Free Study Guide for the NASM CPT Exam Chapter 8 – Cardiorespiratory Fitness Training
Compare to the Overtraining Page
Overtraining can be defined by someone who tries to workout beyond the point of being able to recover. Your body needs enough time to recover between exercise bouts. Not only do you need rest days, but also varying the level of intensity is important. This is why the 3 stages have been created to ensure you dont push yourself beyond what you can recover from. The result of overtraining is a decrease in performance and the ceasing of performance improvement, in some situations one can even lose strength and muscle size.
Compare to General vs. Specific Warm Up
A General Warm up is meant to increase the readiness of the body to perform any and all exercise. It differs from the specific warm up by not targeting a specific area of the body or future movement to be performed. You can think of a specific warm up as a set of push ups before a bench press workout. A general warm up can be thought of as walking or jogging on a treadmill before a circuit training session.
Compare to the Cool Down Phase
A Cool Down is important to our bodies because it slowly transitions the body back to a state of rest. The benefits of doing a proper cool down are it slowly reduces the heart rate, prevents pooling of blood in the extremities, restores normal body temperature and re-optimizes muscle length.
Compare to FITTE Factors
- Using stairs
- Parking farther from the desired location
- Mowing the yard
- Raking leaves
- Treadmill, stationary bike, stepper, ARC trainer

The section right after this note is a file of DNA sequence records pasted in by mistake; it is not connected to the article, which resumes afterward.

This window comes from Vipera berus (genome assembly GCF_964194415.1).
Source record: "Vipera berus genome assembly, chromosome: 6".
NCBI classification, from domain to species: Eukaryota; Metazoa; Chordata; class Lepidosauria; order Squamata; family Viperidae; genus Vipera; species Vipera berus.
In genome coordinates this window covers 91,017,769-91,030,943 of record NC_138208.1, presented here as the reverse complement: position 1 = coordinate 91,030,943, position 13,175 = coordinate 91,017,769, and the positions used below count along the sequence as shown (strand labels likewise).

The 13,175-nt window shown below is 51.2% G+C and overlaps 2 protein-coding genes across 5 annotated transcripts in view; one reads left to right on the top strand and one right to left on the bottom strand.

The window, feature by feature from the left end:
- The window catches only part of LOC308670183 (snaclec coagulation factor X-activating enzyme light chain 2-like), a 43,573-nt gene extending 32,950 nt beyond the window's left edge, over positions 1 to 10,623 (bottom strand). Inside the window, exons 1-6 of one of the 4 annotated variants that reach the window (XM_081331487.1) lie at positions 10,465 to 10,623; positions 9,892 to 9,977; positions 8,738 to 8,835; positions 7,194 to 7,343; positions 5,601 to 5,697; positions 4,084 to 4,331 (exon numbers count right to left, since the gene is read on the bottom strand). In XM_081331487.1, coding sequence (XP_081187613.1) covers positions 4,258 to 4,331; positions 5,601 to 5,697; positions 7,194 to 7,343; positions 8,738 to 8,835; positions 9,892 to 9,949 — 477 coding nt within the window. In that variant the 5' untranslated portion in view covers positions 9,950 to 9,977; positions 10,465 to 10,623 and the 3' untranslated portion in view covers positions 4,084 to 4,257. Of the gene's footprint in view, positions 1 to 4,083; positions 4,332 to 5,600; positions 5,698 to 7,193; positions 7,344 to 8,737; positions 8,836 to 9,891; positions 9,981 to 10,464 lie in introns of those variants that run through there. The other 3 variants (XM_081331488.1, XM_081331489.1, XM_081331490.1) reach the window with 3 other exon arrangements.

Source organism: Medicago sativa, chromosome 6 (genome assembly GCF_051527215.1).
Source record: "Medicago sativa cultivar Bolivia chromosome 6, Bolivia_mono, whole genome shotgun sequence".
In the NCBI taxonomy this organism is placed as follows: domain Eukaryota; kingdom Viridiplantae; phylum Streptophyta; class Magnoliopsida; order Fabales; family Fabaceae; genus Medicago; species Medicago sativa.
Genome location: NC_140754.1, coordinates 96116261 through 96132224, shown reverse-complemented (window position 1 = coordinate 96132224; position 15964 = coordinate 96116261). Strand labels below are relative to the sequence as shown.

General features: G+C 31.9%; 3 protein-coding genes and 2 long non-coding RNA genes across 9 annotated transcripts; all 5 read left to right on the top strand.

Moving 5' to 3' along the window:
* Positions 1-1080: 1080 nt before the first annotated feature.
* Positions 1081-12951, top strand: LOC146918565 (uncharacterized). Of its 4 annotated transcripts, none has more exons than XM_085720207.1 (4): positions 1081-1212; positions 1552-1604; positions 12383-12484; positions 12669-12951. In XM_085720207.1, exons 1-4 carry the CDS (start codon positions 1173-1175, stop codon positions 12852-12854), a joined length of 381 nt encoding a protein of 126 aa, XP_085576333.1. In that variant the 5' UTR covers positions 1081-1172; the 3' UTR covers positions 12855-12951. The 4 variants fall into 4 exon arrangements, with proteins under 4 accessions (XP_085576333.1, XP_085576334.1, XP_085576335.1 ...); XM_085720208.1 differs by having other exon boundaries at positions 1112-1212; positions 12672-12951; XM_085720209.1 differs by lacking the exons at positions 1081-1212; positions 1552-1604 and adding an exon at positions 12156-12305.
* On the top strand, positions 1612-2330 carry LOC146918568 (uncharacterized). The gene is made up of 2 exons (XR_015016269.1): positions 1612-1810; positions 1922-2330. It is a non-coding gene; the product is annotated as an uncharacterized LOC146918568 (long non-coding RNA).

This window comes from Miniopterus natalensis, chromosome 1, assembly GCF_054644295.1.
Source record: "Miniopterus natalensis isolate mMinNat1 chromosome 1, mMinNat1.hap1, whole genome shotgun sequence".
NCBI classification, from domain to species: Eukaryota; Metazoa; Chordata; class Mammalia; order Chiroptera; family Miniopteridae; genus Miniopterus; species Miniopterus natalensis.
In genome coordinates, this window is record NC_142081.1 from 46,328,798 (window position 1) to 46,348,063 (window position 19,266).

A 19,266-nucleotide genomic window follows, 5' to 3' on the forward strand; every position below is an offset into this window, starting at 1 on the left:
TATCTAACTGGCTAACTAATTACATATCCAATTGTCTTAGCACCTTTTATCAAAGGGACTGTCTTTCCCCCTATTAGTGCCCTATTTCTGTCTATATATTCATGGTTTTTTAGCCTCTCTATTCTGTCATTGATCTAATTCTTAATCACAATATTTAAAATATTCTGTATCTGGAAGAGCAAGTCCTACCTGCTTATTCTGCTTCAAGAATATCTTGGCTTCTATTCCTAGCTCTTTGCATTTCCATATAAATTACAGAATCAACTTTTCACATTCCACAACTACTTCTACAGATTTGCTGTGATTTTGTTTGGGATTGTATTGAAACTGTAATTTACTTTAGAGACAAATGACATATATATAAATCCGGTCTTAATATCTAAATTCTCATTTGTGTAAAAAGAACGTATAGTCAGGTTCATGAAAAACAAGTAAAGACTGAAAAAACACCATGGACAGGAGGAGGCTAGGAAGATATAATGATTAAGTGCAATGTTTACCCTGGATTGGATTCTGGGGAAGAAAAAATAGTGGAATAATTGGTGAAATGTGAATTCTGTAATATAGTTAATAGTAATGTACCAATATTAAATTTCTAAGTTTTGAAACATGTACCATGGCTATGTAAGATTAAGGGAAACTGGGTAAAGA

- Aerobics class
- Weight training
Compare to Table 8.9 – Training Zones
They are three different training zones for cardiorespiratory training programs. In these training zones you have three different heart rate zones as well. Each stage helps to build a strong cardiorespiratory.
- Low Intensity
- Walking, Light jog, Yoga
- Max Heart Rate Zone 1 65% to 75%
- Moderate Intensity Training
- Group Classes, Dance, Spinning, Kickboxing, Step
- Max Heart Rate Zone 2 76% to 85%
- High Intensity Training
- Sprints, Maximal effort cardio
- Max Heart Rate Zone 3 86% to 95%
Compare to Circuit Training
Circuit Training is another beneficial form of cardiorespiratory training. In circuit training you perform strength and/or cardio training exercises one right after the other with minimal to no rest. It is also possible to add flexibility training into the circuit training routine. Like always you have levels in which you can place your clients based on their ability level.
- Stabilization Level
- Strength Level
- Power Level